This program is helping Henrico inmates recover from addiction: 'I know I can make it’

"It has given folks the opportunity to get a handle on their life and make plans to give them a better chance of success when they re-enter into the community."
Posted at 6:10 AM, Sep 08, 2022

HENRICO COUNTY, Va. -- Overcoming addiction is one of the toughest fights many people will ever face. In fact, it often means life or death.

However, one group of incarcerated women is celebrating a big milestone as they work to overcome their struggles with substance use.

For Anisha Minor, the journey to this moment was a tumultuous one.

In her 30s, Minor said she developed substance use issues, lost her house in a fire and in 2018, her daughter, Sherece Cook, was murdered.

"She was a wonderful person. One of my best friends," Minor said. "I just was devastated. And just honestly didn't know how to live continue on living my life without her."

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Anisha Minor (September 7, 2022)

Minor said once her daughter passed, her life spun out of control and she ended up in the criminal justice system. Now, here on a probation violation, she said she tried to turn things around.

"I was just sitting there and I have grandkids and kids, there has to be something better for my life and I want that," Minor said.

Part of that meant beating her addictions, which she has done through the jail's RISE Program, completing the minimum 12-week course in July where she said she learned that addiction can happen to everybody.

Henrico County Sheriff Alisa Gregory said RISE -- which stands for Recovery in a Secure Environment, has been running at men's jail since 2000 and in the women's since 2002. With the help of county mental health clinicians, it is a peer-run group with those, like Minor who have graduated, leading others on the journey.

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(September 7, 2022)

"It has given folks the opportunity to get a handle on their life. You cover things like life without a crutch, anger management, alcohol anonymous, narcotics anonymous. I'm trying to give them the tent poles and principles that you'll find in the community," Gregory said.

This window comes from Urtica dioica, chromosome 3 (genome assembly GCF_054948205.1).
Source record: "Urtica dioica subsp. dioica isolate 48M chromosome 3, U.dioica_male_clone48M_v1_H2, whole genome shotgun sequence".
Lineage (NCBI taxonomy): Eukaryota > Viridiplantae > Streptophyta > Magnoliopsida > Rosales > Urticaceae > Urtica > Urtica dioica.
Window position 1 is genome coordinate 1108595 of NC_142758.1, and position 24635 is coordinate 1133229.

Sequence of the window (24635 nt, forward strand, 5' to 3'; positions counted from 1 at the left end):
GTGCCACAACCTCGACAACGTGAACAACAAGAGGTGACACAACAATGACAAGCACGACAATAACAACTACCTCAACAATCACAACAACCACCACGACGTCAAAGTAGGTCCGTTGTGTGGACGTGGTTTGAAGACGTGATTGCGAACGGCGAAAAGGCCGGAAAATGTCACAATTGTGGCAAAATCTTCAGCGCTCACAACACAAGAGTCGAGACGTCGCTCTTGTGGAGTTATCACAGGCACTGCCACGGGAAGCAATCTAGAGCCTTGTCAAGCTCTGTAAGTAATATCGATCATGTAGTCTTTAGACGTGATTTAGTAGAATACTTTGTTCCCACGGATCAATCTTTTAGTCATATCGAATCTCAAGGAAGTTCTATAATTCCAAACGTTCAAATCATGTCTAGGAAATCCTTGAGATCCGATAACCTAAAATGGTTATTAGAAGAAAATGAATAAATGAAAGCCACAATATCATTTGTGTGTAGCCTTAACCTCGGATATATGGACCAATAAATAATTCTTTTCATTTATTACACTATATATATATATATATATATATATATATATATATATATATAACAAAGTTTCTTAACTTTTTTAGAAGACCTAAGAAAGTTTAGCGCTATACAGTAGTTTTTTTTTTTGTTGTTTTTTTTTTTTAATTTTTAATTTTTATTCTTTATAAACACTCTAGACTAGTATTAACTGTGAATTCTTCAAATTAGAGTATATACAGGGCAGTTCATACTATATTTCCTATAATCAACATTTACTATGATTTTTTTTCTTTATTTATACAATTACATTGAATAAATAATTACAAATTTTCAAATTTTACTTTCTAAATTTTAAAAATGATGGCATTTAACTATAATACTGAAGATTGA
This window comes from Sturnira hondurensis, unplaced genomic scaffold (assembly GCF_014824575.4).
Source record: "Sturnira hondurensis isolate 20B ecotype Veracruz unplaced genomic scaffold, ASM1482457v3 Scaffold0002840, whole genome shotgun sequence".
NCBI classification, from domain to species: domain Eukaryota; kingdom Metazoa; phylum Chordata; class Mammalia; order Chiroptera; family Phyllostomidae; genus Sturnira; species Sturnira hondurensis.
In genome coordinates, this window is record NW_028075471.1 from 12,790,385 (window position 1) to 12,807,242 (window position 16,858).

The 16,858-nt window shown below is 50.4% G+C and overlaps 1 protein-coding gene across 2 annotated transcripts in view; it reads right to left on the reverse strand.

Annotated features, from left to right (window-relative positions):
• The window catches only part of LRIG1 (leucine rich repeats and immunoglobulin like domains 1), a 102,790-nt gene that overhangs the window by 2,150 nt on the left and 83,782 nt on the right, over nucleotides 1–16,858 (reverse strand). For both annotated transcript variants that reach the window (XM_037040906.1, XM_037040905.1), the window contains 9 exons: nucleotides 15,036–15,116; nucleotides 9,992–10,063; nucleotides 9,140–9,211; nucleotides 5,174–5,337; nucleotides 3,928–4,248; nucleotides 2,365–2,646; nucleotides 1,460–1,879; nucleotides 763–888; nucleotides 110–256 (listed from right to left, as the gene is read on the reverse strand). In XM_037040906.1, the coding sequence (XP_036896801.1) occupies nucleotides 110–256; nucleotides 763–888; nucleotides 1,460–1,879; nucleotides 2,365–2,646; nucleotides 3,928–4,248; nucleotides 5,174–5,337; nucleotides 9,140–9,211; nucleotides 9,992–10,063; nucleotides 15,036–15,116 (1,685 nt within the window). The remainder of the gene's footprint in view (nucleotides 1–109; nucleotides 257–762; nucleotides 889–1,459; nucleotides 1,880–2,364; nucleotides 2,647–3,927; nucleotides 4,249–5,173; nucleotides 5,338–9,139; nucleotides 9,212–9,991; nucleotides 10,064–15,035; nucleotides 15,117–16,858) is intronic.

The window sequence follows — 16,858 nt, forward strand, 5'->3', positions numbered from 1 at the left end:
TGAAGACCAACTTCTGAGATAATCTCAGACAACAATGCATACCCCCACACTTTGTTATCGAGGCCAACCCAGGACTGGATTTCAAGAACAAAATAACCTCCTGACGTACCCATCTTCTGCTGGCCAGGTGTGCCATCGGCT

She added the completion of RISE is required for inmates to enter the larger ORBIT (Opiate Recovery Based on Intensive Tracking) Program. "What that did was incorporated the RISE program and added the element of the community workforce, in addition to the possibility of getting work release and working in the community, with the latter part being the opportunity to finish and complete your sentence on home incarceration. And so it has given folks the opportunity to get a handle on their life and make plans to give them a better chance of success when they re-enter into the community."

Gregory said while the program is scheduled for 12-weeks, some people can (or need) more time to finish it.

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(September 7, 2022)

"In a given year, you have upwards of 1,200 folks to go through — if you count, some folks going through multiple times, having to double back." said Gregory. "I often say we can say a lot of things, but when you do — a lot of them are at a point in their life where actions speak louder than words — and to actually commit to something. We all want to do better, right? But actually doing something that shows that we're working on being better and actually completing it, you know, for me, it's overwhelming, because we get to show them that, yes, you can turn it around, you know, things can be different. You have people that support you, people that believe in you."

The program also incorporates a spiritual component and participants celebrated completing that portion on Wednesday. It is currently led by Reverend Deborah Simmons, an associate minister at Mount Olive Baptist Church.

"A part of the ministry that God has given me is called GRACE Ministries. And it is an acronym for growing, restoring, accepting, and equipping women for life. It is a journey to wholeness for women that are in transition," said Simmons. "The purpose of the journey to wholeness for women and transition program is to equip, empower and encourage women in their transition from incarceration to a successful reentry into the community."

Wednesday, Simmons hosted a graduation ceremony for the group of women who completed her first program, which runs for 12 weeks.

When she spoke to CBS 6, Simmons was wearing a butterfly brooch and said it signified the journey these women go through.

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(September 7, 2022)

"A butterfly goes through so many transformations to get to a beautiful butterfly, but we don't know all the things that that butterfly has to go through," said Simmons. "A butterfly starts on the ground, where it's dirt and people stomp on them. And then they go into this cocoon where it's darkness, it's wilderness, it's lonely. But, in the process of time, that butterfly begins to break through that cocoon out of the darkness...They're struggling right now to break through to...get into that new life. But, if they keep with the struggle and they will come through like this butterfly and be able to fly and be free."

For Minor, she said Simmons helped restore the spirituality that she lost.

"Wonderful. It gives you hope, you know, and I feel like I know I can make it, I know I can do this," Minor said.

Minor said she is due to be released some time in the coming months and once out, intends to continue help people overcome addiction like she did.

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Reverend Deborah Simmons hugs Anisha Minor (September 7, 2022)

"Let them know that it is a better way. I promise you if you want it, it won't be easy. But you can have it," added Minor.



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